One of the quiet success stories in our region is the ambulance service provided by Ute Pass Regional Health District under the strong leadership of Chief Executive Officer Tim Dienst. A recent conversation with him was inspiring and enlightening, as he described the service’s modest beginnings in the 1950s with an all-volunteer agency.
“In the ’70s, the City of Woodland Park assumed responsibility for services, but a decade later discontinued ownership,” he explained. “It then became a 501c3, but was still named the Woodland Park Ambulance Service. In 2005, we formed the district and in 2006 the property tax funding mechanism was passed, and the name changed to the Ute Pass Ambulance.” The agency has grown to employ 18 full-time paramedics and EMTs and two administrators.
It’s one of the services we tend to take for granted, unless, of course, we need it. Given the expansive service area, we should be grateful to have a state-of-the-art service. The district is 580 square miles and covers all of northern Teller County, a large part of southeast Park County, Lake George up to Tarryall, and up to Wilkerson Pass.
With the recent passage of the half-cent sales tax, Dienst is excited to achieve service sufficiency and stability. “We’re in the process of adding a third ambulance, and we’re training new people, so it’s in transition. By June we’ll have all three vehicles active.”
I asked him about the difference between a paramedic and an EMT (Emergency Medical Technician). “A paramedic can provide advanced life support, including administering medication, intubating patients, defibrillation, starting intravenous lifelines, and cardiac monitoring,” Dienst explained. “An EMT provides important, basic medical interventions.”
Funding sources include fee-for-service, commercial insurance, Medicare and Medicaid, grants, and the recent sales tax, which begins in July. Besides funding the third ambulance, the sales tax revenue will help support the community mental health program, which is in the vanguard of forward-thinking services.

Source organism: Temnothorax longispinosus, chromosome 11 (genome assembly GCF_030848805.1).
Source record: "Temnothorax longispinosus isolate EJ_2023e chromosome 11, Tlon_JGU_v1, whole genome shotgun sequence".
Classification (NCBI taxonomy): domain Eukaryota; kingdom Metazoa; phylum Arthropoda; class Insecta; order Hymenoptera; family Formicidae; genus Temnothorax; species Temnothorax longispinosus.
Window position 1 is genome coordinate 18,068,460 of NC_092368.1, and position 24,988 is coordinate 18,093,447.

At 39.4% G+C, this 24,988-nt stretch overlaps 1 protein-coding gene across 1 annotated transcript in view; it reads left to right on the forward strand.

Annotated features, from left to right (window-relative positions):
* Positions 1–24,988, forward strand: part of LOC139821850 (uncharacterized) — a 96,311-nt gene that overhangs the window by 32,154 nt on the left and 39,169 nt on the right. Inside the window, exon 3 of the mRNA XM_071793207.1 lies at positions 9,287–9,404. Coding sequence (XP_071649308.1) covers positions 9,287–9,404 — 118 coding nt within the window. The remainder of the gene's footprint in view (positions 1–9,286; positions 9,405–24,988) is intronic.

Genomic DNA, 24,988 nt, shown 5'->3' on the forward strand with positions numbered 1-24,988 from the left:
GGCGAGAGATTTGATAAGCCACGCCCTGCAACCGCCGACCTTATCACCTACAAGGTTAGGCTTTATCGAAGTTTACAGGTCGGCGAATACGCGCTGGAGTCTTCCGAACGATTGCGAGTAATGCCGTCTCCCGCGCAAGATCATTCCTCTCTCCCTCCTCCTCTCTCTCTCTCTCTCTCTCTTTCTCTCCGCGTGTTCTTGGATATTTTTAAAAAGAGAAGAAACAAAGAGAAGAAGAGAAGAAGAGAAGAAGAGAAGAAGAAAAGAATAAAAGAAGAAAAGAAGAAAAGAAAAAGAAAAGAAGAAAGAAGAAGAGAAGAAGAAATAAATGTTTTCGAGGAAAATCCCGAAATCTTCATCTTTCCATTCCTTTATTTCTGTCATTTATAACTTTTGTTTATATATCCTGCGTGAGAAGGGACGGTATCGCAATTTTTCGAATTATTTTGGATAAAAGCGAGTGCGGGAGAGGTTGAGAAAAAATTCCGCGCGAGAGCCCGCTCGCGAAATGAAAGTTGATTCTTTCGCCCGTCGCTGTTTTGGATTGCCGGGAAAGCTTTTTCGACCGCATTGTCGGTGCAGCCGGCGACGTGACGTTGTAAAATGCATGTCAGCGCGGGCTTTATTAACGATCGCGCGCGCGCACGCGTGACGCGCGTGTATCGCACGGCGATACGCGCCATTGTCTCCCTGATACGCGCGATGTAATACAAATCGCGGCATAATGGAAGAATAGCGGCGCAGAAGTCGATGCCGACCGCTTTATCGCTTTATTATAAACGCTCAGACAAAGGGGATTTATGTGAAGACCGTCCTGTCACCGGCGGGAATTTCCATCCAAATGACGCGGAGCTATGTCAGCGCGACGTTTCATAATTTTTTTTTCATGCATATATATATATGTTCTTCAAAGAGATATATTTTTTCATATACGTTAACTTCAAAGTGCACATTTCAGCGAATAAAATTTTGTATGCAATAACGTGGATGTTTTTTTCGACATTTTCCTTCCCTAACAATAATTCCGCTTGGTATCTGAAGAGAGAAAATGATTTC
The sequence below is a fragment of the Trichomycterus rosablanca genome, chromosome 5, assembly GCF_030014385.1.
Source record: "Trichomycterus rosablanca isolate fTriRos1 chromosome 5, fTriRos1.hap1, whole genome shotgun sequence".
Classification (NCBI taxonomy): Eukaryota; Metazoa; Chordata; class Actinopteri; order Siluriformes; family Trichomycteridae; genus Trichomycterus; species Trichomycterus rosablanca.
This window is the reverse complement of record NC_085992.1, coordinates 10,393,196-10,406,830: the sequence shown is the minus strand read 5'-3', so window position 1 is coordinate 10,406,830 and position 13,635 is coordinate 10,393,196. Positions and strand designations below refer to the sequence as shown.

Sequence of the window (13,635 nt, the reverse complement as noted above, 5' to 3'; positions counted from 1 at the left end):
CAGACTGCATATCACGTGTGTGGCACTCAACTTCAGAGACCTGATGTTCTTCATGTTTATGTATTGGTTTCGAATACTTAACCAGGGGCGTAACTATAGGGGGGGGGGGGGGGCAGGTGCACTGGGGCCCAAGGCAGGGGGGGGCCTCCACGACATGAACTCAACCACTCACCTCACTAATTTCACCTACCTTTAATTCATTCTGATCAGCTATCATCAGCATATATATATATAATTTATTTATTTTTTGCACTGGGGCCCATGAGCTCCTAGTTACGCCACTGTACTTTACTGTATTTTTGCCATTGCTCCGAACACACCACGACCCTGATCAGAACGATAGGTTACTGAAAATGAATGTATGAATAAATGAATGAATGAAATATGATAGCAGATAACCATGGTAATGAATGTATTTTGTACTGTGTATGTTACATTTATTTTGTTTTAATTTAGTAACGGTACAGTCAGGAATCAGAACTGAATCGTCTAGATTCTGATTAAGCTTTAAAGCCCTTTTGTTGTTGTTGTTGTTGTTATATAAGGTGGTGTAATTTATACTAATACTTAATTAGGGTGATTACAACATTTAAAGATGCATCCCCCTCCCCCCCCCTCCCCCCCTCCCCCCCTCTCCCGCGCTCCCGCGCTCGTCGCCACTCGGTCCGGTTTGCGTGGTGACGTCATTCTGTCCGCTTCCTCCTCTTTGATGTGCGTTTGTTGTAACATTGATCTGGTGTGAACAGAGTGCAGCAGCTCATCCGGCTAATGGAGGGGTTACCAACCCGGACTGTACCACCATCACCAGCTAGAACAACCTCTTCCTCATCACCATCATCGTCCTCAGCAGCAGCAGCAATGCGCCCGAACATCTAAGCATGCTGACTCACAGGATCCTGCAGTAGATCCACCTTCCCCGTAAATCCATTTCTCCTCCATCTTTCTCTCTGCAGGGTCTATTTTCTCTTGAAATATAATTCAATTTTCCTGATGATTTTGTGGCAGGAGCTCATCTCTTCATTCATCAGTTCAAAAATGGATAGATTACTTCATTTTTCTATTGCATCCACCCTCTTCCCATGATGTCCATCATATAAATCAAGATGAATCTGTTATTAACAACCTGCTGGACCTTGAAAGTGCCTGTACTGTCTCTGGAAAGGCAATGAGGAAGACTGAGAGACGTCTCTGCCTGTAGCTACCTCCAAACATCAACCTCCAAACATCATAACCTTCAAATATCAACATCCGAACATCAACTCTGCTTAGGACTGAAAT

“When people are in crisis, we will now be able to get them to the services they need rather than simply transporting them to the ER,” Dienst said. “For that service they’re using an SUV donated by the Colorado Springs Health Foundation, which is more cost effective than an ambulance.
In terms of job satisfaction, Dienst said it’s the kind of work he’s cut out for. “I love interacting with the community and staff. We have some of the best medical technicians and staff in the state. That allows me to get more involved in the national initiatives such as improved Medicare payments. We’re also trying to convince political leaders that there are less expensive options than simply transporting patients to hospitals. In many instances a trip to the patient’s physician or an urgent care makes more sense and is far less costly.”
There are other services that Dienst said could be provided. “Many patients, such as those with congestive heart failure (CHF) are discharged to the community, but don’t qualify for home care. CHF is one of the highest readmission diagnoses and we could follow them and provide services such as medication adjustments, O2 monitoring, and weight checks, which would be patient-friendly and very cost effective.”
He informed me that the service models are moving towards what’s known as the Community Integrated Health Service paradigm, comprehensive service programs that are both cost-efficient and provide timely, targeted care.
In Dienst’s eyes, the future is bright. “I’m generally optimistic for the future of our services. Expanding the services we offer will increase our depth and breadth, which will benefit the community.”
Philip Mella serves on the 4th Judicial District Nominating Commission and is a health care administrator with a passion for history, politics and the written word. He also served on the Woodland Park City Council for seven years. Email Philip at email@example.com.